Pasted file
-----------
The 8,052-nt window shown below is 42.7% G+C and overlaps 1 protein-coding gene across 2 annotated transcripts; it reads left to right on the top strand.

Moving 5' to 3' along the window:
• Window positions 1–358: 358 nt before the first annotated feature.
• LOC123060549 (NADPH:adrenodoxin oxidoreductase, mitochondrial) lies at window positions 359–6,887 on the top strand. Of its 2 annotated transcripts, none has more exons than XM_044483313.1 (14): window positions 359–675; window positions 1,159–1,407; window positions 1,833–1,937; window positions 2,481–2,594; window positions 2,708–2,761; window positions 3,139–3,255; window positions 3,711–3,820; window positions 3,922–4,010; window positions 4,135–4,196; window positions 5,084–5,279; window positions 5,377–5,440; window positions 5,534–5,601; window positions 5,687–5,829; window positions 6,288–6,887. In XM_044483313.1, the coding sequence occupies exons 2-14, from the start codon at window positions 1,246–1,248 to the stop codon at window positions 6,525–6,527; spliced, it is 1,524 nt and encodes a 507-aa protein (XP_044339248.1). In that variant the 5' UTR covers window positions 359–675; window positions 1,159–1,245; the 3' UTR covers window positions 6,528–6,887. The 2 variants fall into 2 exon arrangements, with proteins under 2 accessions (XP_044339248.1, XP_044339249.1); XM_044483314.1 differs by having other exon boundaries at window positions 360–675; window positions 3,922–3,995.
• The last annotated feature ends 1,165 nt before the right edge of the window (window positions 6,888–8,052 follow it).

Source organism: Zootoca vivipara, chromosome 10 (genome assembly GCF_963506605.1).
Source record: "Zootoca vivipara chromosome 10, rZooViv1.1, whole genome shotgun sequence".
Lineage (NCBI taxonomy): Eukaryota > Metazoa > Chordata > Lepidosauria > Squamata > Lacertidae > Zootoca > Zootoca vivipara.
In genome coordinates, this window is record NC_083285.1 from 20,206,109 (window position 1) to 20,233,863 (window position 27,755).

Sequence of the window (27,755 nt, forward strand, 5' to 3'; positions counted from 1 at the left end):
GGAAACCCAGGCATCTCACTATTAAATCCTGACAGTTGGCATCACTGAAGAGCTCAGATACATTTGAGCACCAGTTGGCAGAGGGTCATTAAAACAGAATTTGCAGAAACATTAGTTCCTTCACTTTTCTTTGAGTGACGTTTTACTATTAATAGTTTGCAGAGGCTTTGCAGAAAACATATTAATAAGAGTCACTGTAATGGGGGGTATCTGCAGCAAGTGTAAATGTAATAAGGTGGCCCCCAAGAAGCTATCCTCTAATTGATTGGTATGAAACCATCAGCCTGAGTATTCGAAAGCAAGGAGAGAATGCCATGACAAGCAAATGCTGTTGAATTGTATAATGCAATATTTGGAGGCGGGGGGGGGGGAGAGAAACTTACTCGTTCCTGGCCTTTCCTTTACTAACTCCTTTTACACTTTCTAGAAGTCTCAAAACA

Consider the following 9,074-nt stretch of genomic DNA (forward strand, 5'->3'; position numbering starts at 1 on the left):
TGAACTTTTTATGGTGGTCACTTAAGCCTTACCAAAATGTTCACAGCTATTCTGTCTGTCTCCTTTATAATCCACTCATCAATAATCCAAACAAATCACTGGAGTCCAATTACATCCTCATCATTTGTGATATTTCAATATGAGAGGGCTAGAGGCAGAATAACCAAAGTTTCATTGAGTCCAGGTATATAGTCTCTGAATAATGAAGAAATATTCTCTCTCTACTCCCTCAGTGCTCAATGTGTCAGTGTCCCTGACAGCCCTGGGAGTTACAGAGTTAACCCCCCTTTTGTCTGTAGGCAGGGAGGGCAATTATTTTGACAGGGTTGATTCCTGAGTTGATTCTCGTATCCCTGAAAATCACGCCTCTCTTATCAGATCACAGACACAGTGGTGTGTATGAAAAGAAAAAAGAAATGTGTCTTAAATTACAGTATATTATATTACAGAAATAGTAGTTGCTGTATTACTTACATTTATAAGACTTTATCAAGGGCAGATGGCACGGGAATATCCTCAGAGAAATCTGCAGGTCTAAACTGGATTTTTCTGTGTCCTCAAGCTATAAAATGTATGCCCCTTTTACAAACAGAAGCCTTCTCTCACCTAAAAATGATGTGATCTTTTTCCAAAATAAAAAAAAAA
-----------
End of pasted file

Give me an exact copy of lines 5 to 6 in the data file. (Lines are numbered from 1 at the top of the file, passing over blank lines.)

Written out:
• The last annotated feature ends 1,165 nt before the right edge of the window (window positions 6,888–8,052 follow it).

Source organism: Zootoca vivipara, chromosome 10 (genome assembly GCF_963506605.1).